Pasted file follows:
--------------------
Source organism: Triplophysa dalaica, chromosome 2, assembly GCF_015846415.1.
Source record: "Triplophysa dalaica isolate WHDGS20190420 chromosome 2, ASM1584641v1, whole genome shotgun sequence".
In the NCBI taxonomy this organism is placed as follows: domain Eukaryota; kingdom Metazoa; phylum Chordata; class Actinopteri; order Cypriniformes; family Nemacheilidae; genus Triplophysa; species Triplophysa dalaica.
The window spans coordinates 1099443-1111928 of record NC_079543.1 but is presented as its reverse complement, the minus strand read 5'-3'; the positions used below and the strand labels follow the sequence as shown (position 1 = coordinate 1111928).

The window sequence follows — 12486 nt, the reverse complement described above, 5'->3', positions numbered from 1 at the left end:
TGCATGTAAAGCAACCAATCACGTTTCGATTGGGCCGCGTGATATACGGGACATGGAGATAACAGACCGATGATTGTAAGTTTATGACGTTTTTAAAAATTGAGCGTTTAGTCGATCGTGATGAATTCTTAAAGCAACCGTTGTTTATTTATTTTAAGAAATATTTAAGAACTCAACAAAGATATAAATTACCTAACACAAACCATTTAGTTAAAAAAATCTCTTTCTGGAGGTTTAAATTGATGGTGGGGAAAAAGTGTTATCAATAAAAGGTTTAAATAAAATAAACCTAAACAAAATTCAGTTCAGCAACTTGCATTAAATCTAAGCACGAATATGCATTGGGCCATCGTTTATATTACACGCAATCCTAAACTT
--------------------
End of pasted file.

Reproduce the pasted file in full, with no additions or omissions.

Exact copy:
Source organism: Triplophysa dalaica, chromosome 2, assembly GCF_015846415.1.
Source record: "Triplophysa dalaica isolate WHDGS20190420 chromosome 2, ASM1584641v1, whole genome shotgun sequence".
In the NCBI taxonomy this organism is placed as follows: domain Eukaryota; kingdom Metazoa; phylum Chordata; class Actinopteri; order Cypriniformes; family Nemacheilidae; genus Triplophysa; species Triplophysa dalaica.
The window spans coordinates 1099443-1111928 of record NC_079543.1 but is presented as its reverse complement, the minus strand read 5'-3'; the positions used below and the strand labels follow the sequence as shown (position 1 = coordinate 1111928).

The window sequence follows — 12486 nt, the reverse complement described above, 5'->3', positions numbered from 1 at the left end:
TGCATGTAAAGCAACCAATCACGTTTCGATTGGGCCGCGTGATATACGGGACATGGAGATAACAGACCGATGATTGTAAGTTTATGACGTTTTTAAAAATTGAGCGTTTAGTCGATCGTGATGAATTCTTAAAGCAACCGTTGTTTATTTATTTTAAGAAATATTTAAGAACTCAACAAAGATATAAATTACCTAACACAAACCATTTAGTTAAAAAAATCTCTTTCTGGAGGTTTAAATTGATGGTGGGGAAAAAGTGTTATCAATAAAAGGTTTAAATAAAATAAACCTAAACAAAATTCAGTTCAGCAACTTGCATTAAATCTAAGCACGAATATGCATTGGGCCATCGTTTATATTACACGCAATCCTAAACTT